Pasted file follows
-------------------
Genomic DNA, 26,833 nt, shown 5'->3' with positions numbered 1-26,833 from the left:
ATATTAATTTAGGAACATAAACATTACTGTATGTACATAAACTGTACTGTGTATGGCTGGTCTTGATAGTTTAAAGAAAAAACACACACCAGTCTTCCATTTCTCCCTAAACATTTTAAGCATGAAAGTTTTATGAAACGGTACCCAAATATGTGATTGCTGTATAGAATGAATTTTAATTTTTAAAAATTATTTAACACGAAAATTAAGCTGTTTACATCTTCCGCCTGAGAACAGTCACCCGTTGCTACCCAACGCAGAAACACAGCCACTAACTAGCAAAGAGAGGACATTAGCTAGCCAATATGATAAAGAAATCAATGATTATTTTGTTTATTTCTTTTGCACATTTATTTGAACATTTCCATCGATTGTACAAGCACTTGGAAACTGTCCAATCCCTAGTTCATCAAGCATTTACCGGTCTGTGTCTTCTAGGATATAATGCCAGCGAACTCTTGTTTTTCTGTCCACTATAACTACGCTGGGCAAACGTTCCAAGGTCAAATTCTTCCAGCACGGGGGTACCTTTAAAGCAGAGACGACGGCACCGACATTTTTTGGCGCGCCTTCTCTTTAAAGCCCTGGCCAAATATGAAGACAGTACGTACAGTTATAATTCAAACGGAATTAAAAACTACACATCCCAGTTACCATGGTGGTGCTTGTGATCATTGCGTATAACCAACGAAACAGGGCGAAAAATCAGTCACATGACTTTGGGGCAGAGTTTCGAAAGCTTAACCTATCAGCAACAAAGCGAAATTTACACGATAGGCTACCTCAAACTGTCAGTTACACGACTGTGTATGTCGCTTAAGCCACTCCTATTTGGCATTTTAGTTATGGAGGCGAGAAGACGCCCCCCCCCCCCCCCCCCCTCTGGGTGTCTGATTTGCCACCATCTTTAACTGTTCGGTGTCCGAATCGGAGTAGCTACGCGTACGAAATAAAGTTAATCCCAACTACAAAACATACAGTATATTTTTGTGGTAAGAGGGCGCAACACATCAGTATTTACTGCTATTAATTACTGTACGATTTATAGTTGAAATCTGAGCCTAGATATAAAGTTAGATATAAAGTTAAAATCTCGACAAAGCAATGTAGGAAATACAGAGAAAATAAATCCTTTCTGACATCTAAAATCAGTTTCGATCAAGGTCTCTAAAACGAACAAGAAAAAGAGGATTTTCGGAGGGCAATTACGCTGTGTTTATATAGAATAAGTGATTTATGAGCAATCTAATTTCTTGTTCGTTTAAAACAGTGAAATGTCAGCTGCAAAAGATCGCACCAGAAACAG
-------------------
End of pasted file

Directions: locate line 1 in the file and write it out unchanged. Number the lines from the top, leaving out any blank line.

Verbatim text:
Genomic DNA, 26,833 nt, shown 5'->3' with positions numbered 1-26,833 from the left: